Architecture

731 61st Street in August 2014, image via Google Maps

Permits Filed: 731 61st Street, Sunset Park

Sunset Park was the heart of New York City’s industrial waterfront until the end of World War II, when building weapons, handling cargo and deploying troops had Bush Terminal and the Brooklyn Army Terminal employing tens of thousands of workers. But even as factories and wholesalers have left the south Brooklyn neighborhood, the manufacturing zoning created to protect them has remained. And there, at the southern edge of Sunset Park’s M-1 zone, one developer is planning a six-story building with a combination of commercial and community uses 731 61st Street.

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200 Greene Street

Views Revealed From Top Of 69-Story Urban Ready Living Harborside Tower, Jersey City

Last week, YIMBY reported on the topping-out of the 69-story, 763-unit mixed-use tower under construction at 200 Greene Street, in Jersey City’s waterfront district, and now we can share photos of the view from the top of the 713-foot-tall tower. Dubbed URL Harborside, two more towers are planned, which will bring the site’s total number of apartments to 2,358. The first building will open for leasing at the end of 2016, according to developers Mack-Cali Realty Corporation and Ironstate Development Company.



45 East 22nd Street

45 East 22nd Street Quickly Climbing Into Midtown South Skyline

Out of all the towers currently under construction in Manhattan, the most significantly relative to its surrounding neighborhood is likely 45 East 22nd Street. The Kohn Pedersen Fox-designed building will eventually stand 777 feet tall, but it’s already poking above the local concrete jungle, and its sloped cantilever is also now obvious, per the latest from Tectonic.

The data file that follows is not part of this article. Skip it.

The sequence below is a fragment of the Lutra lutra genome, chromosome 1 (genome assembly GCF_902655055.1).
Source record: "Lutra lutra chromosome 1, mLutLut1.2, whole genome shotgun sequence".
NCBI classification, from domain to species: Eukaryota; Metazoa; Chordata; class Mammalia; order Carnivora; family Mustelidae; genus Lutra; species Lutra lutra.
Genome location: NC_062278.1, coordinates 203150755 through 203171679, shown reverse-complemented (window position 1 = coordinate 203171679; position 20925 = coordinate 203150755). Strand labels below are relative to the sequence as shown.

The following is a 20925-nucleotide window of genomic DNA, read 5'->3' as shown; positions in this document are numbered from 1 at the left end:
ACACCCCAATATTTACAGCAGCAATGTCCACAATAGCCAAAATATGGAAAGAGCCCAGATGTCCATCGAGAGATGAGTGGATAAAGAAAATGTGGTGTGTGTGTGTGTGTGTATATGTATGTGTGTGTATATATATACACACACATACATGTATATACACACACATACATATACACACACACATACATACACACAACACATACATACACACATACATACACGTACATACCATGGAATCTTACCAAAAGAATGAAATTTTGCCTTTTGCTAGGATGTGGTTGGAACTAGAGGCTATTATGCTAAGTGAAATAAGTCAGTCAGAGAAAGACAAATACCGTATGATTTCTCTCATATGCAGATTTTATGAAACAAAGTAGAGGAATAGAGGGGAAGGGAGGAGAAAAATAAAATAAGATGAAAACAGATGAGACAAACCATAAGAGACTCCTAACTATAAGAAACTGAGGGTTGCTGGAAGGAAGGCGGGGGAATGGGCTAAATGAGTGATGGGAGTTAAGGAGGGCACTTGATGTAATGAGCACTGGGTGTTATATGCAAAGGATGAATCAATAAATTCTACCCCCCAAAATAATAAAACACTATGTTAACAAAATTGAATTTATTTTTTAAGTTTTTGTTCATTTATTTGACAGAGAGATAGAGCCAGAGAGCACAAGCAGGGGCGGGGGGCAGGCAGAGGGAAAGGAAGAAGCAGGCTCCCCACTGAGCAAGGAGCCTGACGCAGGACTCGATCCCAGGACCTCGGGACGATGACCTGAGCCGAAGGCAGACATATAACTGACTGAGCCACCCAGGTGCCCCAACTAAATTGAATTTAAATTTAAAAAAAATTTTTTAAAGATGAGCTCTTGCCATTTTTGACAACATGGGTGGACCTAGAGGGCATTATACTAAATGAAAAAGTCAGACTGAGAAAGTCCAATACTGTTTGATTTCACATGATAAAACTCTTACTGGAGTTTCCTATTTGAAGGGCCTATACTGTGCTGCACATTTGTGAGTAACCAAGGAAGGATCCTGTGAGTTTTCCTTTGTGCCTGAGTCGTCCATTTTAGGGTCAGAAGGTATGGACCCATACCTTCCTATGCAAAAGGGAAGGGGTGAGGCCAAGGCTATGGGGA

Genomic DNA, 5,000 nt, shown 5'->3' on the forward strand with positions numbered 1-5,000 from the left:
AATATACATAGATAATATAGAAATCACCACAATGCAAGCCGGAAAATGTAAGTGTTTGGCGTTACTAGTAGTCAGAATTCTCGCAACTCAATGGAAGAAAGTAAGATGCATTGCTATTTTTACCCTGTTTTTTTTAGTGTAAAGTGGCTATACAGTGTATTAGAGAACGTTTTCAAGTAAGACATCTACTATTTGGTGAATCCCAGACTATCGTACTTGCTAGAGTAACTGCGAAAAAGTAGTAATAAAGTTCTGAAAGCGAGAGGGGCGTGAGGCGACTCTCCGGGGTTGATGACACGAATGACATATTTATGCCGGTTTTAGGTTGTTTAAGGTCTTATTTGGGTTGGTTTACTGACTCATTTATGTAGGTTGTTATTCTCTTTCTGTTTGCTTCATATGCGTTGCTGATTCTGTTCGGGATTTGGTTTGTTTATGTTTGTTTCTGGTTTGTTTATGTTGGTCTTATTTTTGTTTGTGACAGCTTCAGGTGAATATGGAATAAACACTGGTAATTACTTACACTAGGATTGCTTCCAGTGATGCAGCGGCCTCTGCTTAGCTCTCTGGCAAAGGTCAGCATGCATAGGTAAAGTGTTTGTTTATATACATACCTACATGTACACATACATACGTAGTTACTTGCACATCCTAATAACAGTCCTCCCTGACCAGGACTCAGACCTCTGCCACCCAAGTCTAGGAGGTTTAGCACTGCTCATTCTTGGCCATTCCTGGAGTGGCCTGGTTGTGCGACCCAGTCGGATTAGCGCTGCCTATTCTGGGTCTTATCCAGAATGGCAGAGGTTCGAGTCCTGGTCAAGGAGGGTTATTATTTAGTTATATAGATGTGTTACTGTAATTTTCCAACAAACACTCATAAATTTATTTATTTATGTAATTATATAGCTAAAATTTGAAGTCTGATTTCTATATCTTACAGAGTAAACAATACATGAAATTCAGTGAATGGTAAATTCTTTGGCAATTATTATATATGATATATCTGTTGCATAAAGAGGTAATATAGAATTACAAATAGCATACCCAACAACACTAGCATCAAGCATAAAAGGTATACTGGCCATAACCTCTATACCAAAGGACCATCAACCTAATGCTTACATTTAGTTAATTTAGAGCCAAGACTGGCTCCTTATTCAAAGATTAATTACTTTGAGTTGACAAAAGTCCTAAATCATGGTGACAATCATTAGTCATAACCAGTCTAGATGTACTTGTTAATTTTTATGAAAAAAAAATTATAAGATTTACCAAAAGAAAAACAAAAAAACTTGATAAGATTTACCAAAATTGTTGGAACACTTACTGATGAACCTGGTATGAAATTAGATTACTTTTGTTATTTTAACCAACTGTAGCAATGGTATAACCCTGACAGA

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772 East 182nd Street, image via Google Maps

Permits Filed: 772 East 182nd Street, East Tremont, Bronx

The Third Avenue Elevated once ran through East Tremont, linking it with Manhattan all the way down to Chatham Square, in what is now Chinatown. The decaying wooden house at 772 East 182nd Street was likely built around the same time as the elevated, in the first few years of the 20th century. After the city suspended the elevated service in the 1950s and ’60s, the area began to slide into abandonment and poverty. But the neighborhood is slowly rebounding with the arrival of small, market-rate construction projects. Yesterday, new building applications were filed for a seven-story, 18-unit development that would replace the old house at 772 East 182nd Street, just west of the Bronx Zoo.

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